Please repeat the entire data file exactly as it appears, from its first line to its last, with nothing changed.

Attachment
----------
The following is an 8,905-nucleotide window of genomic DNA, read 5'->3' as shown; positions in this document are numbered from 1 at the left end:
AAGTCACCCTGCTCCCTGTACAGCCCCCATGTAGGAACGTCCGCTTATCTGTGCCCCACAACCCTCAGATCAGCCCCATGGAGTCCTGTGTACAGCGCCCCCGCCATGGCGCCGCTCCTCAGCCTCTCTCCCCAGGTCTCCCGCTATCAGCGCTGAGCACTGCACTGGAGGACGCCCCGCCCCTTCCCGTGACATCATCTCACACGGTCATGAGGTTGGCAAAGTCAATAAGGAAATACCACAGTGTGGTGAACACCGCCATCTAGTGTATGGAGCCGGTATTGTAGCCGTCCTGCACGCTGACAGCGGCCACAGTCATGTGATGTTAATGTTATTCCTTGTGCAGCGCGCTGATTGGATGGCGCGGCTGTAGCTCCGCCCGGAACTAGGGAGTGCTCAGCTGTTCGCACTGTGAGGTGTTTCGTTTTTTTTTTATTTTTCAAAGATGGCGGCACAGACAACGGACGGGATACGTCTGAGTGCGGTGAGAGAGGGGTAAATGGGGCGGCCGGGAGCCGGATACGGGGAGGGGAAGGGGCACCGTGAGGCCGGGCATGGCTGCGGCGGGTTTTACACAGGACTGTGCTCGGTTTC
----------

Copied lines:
The following is an 8,905-nucleotide window of genomic DNA, read 5'->3' as shown; positions in this document are numbered from 1 at the left end:
AAGTCACCCTGCTCCCTGTACAGCCCCCATGTAGGAACGTCCGCTTATCTGTGCCCCACAACCCTCAGATCAGCCCCATGGAGTCCTGTGTACAGCGCCCCCGCCATGGCGCCGCTCCTCAGCCTCTCTCCCCAGGTCTCCCGCTATCAGCGCTGAGCACTGCACTGGAGGACGCCCCGCCCCTTCCCGTGACATCATCTCACACGGTCATGAGGTTGGCAAAGTCAATAAGGAAATACCACAGTGTGGTGAACACCGCCATCTAGTGTATGGAGCCGGTATTGTAGCCGTCCTGCACGCTGACAGCGGCCACAGTCATGTGATGTTAATGTTATTCCTTGTGCAGCGCGCTGATTGGATGGCGCGGCTGTAGCTCCGCCCGGAACTAGGGAGTGCTCAGCTGTTCGCACTGTGAGGTGTTTCGTTTTTTTTTTATTTTTCAAAGATGGCGGCACAGACAACGGACGGGATACGTCTGAGTGCGGTGAGAGAGGGGTAAATGGGGCGGCCGGGAGCCGGATACGGGGAGGGGAAGGGGCACCGTGAGGCCGGGCATGGCTGCGGCGGGTTTTACACAGGACTGTGCTCGGTTTC